ICARA Process

ICARA Process: Just another compliance checkbox?

The ICARA Process is deemed to be more than just another compliance checkbox as many perceive it as a fundamental shift in how firms approach internal governance and risk management. Others view it as a set of mandatory requirements for firms. Is it merely a compliance exercise or a way to improve risk management?

The ICARA process, short for Internal Capital and Risk Assessment, has emerged as a significant regulatory framework introduced by the Financial Conduct Authority (FCA) within the UK. Both small, non-interconnected investment firms (SNI) and non-SNI firms now find themselves having to navigate the uncharted waters of these regulatory seas.

It’s deemed to be more than just another compliance checkbox and seen as more of a fundamental shift in how firms approach internal governance and risk management. The FCA has made a concerted effort to emphasise that it is building upon existing frameworks and setting new expectations. The regulatory landscape has evolved quickly over recent years and firms have to adapt to meet these new challenges.

Simply put, the ICARA process aims to be the lynchpin of risk management for MiFID investment firms. It encompasses a comprehensive assessment, including business model evaluation, forecasting, stress testing, recovery planning, and wind-down planning. It’s also introducing the Overall Financial Adequacy Rule (OFAR), a standard against which the FCA measures a firm’s financial resources.

This is not a one-off compliance exercise and formal ICARA reviews will occur annually. That, or after significant business changes, means that it will be an ongoing risk management process. Ensuring that firms maintain adequate financial resources, align with threshold conditions and adhere to any principles. The scale and complexity of a firm’s business will dictate the proportionality of its ICARA process.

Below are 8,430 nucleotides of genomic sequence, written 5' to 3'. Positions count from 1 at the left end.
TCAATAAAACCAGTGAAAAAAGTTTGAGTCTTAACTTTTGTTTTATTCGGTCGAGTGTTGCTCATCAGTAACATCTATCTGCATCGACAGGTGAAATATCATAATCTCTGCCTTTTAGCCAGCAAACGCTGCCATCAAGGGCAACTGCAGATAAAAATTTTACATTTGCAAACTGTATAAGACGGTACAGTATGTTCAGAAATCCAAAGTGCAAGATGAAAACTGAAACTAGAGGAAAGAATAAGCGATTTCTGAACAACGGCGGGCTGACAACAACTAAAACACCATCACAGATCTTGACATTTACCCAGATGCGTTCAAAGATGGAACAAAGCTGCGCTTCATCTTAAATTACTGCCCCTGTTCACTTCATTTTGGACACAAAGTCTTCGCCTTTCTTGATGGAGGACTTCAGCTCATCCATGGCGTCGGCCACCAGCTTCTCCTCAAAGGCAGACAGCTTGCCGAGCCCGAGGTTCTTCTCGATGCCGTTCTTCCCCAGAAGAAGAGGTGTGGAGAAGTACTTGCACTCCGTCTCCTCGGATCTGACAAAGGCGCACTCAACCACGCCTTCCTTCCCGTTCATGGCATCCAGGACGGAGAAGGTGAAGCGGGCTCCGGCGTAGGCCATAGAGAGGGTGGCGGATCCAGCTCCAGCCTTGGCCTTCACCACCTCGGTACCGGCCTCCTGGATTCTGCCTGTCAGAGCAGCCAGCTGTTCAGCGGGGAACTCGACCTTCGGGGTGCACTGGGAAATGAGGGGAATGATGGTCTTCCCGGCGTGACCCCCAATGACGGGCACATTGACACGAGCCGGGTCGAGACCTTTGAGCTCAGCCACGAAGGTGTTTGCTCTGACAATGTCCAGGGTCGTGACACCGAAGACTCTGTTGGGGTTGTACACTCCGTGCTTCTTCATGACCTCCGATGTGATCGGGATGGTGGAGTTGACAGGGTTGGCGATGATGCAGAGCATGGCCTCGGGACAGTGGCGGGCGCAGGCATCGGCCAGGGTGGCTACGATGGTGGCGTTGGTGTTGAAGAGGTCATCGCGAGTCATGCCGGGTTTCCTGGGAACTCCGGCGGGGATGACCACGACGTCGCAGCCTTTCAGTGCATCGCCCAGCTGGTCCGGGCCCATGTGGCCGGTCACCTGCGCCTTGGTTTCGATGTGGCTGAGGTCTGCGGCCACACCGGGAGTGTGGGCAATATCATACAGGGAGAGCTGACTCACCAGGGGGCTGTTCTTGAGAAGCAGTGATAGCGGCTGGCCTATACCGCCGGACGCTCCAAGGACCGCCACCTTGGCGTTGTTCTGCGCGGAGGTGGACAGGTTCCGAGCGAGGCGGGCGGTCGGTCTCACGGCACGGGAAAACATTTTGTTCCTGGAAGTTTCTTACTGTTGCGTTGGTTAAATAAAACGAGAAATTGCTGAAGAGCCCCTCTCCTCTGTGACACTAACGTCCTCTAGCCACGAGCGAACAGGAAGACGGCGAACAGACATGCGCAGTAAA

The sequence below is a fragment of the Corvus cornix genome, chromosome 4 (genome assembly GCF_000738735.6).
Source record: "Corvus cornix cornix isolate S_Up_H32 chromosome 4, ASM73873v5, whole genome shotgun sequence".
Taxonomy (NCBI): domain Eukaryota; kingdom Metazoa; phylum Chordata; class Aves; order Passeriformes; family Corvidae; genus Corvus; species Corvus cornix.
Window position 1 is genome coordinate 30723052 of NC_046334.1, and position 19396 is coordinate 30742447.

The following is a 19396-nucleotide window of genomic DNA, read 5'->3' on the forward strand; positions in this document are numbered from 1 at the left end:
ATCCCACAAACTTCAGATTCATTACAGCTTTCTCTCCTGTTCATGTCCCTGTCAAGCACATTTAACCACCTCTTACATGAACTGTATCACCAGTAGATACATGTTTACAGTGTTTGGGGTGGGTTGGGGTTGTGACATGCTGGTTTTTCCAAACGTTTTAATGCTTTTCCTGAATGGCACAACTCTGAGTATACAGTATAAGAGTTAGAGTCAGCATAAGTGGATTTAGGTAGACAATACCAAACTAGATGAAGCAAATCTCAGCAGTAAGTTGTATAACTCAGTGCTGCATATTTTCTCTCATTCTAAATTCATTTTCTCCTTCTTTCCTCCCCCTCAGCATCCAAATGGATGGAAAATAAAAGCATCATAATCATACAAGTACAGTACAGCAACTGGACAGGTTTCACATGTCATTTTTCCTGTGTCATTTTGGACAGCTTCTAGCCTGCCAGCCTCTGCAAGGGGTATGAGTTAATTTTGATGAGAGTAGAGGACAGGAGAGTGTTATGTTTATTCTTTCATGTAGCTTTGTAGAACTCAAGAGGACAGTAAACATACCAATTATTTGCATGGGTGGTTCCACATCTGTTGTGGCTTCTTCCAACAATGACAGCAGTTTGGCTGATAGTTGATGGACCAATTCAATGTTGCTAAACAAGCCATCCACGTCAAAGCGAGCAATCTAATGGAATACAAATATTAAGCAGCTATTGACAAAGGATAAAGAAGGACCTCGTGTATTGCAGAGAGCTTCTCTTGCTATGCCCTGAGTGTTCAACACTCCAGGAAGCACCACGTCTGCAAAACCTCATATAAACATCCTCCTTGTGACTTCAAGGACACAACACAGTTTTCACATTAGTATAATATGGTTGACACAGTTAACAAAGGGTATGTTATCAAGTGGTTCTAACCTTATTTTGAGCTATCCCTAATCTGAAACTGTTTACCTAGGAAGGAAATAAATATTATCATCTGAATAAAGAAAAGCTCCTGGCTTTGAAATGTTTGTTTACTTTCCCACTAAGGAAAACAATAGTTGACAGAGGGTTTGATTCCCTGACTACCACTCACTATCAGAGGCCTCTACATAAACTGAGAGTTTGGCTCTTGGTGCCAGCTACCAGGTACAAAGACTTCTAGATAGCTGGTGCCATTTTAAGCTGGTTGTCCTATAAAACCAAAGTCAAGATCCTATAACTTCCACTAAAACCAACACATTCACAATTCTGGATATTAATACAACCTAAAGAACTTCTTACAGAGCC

The process safeguards firms from potential harms arising from their ongoing operations or business wind-down. It ensures firms have sufficient financial resources, aligns their business models with risk appetite, considers forward-looking own funds requirements and liquid assets, contemplate plausible stress scenarios, and stress test their businesses.

The FCA has also provided clear guidelines on what the ICARA document should contain. What’s required is the following:

  • Description of the firm’s business model and strategy,
  • Analysis of its material activities,
  • Evaluation of risk management processes,
  • Summary of identified harms and mitigation measures
  • Compliance with Overall Financial Adequacy Rule (OFAR)
  • Stress testing rules
  • Thresholds for own funds and liquid assets
  • Potential recovery actions
  • Wind-down planning

Senior managers will play a pivotal role in this process as they will be responsible for reviewing and approving the ICARA document. This is due to the Senior Managers and Certification Regime where senior managers are expected to actively engage in embedding ICARA requirements into their respective areas.

It won’t be all plain sailing though and firms can expect to encounter numerous practical challenges during the process. Some of these challenges will include integrating harm assessments with broader risk assessments, defining relevant harms, ensuring consistency in documentation and addressing plausible wind-down scenarios. Some of the lesser challenges faced may include meeting submission deadlines, briefing senior managers adequately and comprehensive recovery planning.

These are new regulatory waters and the financial industry is going to take some time to chart a course but it’s paramount that there is an understanding to effectively navigate the process. It is a risk-based approach to regulation meaning that the level of detail and rigor required in the ICARA document will vary depending on the size and complexity of the firm. As it is also an ongoing process, senior managers will need to review and update their ICARA documents on a regular basis and remember that it’s not just about compliance. It is a collaborative process that should involve all relevant stakeholders and fortify firms against potential risks, ensuring financial resilience in an ever-flowing regulatory sea.

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